The project to outfit the Army in the modern take on the old look will roll-out during the next several years. Soldiers will not be required to own the new Class A uniform until 2027.
The Air Force is also working to improve uniforms for their female ranks. After a recent study found that nearly 400 pregnant Airmen were resorting to wearing larger flight suits during pregnancy, creating safety issues, the Air Force launched a project to develop maternity flight suits. The initiative went from concept to reality in less than a year, allowing pregnant Airmen to continue working safely, further into their pregnancy.
The Air Force also signed a contract to buy thousands of sets of body armor tailored to the female form that fixes gaps in protection that the previous armor, designed for men, created for women.
The Air Force leads the other branches in female service, with women making up 20 percent of its staffing. So, it’s not a surprise they often have more modern standards when it comes to women’s uniforms and grooming standards.
Crichton said she was always envious of some of the Air Force’s policies in regards to women in uniform.
“I always wished we could wear earrings like they did in the Air Force so I’m glad to see that changing in the Army finally,” said Crichton.
All the services have announced major changes to grooming standards over the last decade. The Navy, which used to cut all female recruits’ hair to chin-length in basic training, ceased the practice in 2015 after feedback highlighted that it was better to allow new recruits to learn how to style their hair into military buns than to send them to the fleet with hair that was too short to put up.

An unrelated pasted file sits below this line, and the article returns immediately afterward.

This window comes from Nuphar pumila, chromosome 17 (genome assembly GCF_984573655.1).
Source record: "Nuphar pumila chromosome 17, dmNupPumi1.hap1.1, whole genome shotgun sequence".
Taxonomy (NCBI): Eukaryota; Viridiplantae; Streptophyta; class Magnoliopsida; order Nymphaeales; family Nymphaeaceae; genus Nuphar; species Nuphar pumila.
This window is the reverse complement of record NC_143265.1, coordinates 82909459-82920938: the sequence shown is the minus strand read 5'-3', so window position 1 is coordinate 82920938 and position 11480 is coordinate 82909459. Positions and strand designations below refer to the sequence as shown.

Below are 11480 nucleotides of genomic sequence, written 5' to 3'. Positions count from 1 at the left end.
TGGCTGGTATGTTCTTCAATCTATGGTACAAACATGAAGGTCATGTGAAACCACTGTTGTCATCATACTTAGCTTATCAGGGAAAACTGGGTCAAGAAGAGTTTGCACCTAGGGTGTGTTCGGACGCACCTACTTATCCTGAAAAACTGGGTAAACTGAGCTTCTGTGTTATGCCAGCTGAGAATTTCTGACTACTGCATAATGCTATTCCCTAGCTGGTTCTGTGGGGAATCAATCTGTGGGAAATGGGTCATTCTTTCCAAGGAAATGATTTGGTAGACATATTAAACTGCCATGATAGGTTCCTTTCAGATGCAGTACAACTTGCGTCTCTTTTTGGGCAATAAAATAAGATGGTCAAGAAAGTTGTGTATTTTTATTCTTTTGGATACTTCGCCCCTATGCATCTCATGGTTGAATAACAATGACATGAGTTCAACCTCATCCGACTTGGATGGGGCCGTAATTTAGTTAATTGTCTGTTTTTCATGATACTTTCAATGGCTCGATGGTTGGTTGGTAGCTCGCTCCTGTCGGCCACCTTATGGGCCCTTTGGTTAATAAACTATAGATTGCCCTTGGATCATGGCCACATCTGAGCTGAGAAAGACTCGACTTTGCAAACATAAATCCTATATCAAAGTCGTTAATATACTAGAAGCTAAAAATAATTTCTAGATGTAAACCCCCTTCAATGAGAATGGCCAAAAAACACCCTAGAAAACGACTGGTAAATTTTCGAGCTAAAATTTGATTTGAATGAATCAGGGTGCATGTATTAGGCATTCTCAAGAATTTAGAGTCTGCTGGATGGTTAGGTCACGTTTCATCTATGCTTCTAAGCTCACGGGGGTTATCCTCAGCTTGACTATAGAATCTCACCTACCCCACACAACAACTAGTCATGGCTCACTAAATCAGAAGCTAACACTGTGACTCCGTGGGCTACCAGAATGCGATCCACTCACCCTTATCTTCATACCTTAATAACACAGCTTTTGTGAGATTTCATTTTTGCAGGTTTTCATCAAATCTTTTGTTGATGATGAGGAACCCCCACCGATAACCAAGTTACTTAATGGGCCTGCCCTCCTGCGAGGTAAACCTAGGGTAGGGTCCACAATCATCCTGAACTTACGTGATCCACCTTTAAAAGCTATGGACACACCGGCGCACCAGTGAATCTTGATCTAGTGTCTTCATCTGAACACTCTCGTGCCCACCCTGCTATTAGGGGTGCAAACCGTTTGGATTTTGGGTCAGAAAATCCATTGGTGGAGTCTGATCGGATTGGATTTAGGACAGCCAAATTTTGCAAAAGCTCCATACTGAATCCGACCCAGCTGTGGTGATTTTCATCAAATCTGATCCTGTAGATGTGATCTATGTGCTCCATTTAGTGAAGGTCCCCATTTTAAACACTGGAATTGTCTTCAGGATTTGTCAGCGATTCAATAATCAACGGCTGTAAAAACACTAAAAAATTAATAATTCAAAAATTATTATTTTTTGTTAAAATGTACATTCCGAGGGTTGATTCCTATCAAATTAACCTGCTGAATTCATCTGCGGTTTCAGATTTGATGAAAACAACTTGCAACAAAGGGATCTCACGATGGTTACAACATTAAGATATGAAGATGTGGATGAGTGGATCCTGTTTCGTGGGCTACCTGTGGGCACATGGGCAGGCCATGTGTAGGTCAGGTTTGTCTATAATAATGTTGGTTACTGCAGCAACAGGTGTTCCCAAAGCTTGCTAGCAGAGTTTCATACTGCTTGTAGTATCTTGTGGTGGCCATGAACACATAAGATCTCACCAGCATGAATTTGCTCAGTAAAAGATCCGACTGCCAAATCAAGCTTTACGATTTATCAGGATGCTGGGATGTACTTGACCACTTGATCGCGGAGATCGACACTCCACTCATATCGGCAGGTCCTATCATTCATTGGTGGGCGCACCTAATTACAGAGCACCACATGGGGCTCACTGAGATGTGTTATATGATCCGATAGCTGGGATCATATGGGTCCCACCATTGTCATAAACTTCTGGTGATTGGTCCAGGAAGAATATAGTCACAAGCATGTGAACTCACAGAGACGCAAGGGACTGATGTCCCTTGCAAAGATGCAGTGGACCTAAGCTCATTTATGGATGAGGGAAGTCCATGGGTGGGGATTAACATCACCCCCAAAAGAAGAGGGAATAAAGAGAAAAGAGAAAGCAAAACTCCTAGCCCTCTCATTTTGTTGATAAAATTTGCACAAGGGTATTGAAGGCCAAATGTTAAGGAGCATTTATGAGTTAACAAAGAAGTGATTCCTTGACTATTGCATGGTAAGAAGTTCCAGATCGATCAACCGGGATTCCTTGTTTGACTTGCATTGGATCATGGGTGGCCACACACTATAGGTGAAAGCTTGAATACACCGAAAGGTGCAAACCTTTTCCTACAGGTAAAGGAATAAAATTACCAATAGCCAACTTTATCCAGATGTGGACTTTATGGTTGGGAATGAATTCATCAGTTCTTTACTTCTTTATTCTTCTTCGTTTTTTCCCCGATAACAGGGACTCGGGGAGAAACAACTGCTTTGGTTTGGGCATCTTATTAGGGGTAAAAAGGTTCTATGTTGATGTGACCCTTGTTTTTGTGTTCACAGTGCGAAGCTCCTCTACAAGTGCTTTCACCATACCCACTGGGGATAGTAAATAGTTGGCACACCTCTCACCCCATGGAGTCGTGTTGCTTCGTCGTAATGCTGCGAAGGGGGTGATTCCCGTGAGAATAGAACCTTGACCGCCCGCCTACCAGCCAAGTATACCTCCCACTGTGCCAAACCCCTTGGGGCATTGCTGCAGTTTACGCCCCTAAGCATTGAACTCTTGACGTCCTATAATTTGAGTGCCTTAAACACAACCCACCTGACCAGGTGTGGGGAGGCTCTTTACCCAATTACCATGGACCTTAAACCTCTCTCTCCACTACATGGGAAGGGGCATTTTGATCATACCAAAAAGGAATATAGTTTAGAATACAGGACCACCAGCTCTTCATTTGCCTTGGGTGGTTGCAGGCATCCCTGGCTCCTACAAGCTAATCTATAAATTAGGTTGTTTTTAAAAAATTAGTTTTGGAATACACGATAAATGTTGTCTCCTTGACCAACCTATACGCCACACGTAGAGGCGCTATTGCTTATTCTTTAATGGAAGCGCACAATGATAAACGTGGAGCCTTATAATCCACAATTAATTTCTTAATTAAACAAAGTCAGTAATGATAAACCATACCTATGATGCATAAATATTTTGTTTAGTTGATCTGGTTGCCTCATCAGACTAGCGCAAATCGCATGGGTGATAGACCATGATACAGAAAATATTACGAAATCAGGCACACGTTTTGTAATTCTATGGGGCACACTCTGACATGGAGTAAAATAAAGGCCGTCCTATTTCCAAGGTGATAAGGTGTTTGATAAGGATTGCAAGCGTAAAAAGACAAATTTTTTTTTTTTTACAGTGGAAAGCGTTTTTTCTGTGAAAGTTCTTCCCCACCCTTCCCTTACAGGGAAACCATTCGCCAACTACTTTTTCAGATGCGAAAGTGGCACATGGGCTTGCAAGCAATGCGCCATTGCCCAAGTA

The Navy relaxed their standards a little further in 2018 by allowing ponytails in uniform after studies also showed that the typical “military bun”, which was often slicked back and too tight, left many women suffering from headaches or hair loss. The Air Force and Army soon followed suit and during the past year, have created more accommodating grooming standards that embrace the diverse nature of the armed forces. Women no longer have a minimum length they must maintain and they can wear their hair in buns, braids, ponytails, dreads, and locks, with specific standards for each style to maintain safety and professionalism.
These changes create a more inclusive environment according to a statement from the Chief Master Sergeant of the Air Force, JoAnne S. Bass.
“In addition to the health concerns we have for our Airmen, not all women have the same hair type, and our hair standards should reflect our diverse force,” said Bass in a released statement on the Air Force’s official website. “I am pleased we could make this important change for our women service members.”
AFN Stuttgart’s Air Force Staff Sgt. Krystal Wright said the sweeping revisions, which include new nail polish guidelines and jewelry wear, make her proud to be a part of such an inclusive organization.
“We can look feminine and still look formidable,” said Wright. “Whether my hair is in a bun that gives me a headache or braids that allow me to work comfortably, I can still excel at my job.”
As for the military’s mission to create uniformity while celebrating diversity, Crichton said at the end of the day, accommodations are good as long as they continue to be practical, and present a professional appearance.
“Uniforms help to identify our members as a team as well as support the idea of being part of a profession,” she said. “I always found that when I thought I looked good and professional in my uniform I felt confident and proud to be a Soldier.”
Plenty of changes have occurred during the 104 years since Walsh enlisted as a secretary in her altered men’s uniform, to today’s female Airmen, flying in maternity suits. But one thing remains the same, when their nation needs them, women are answering the call.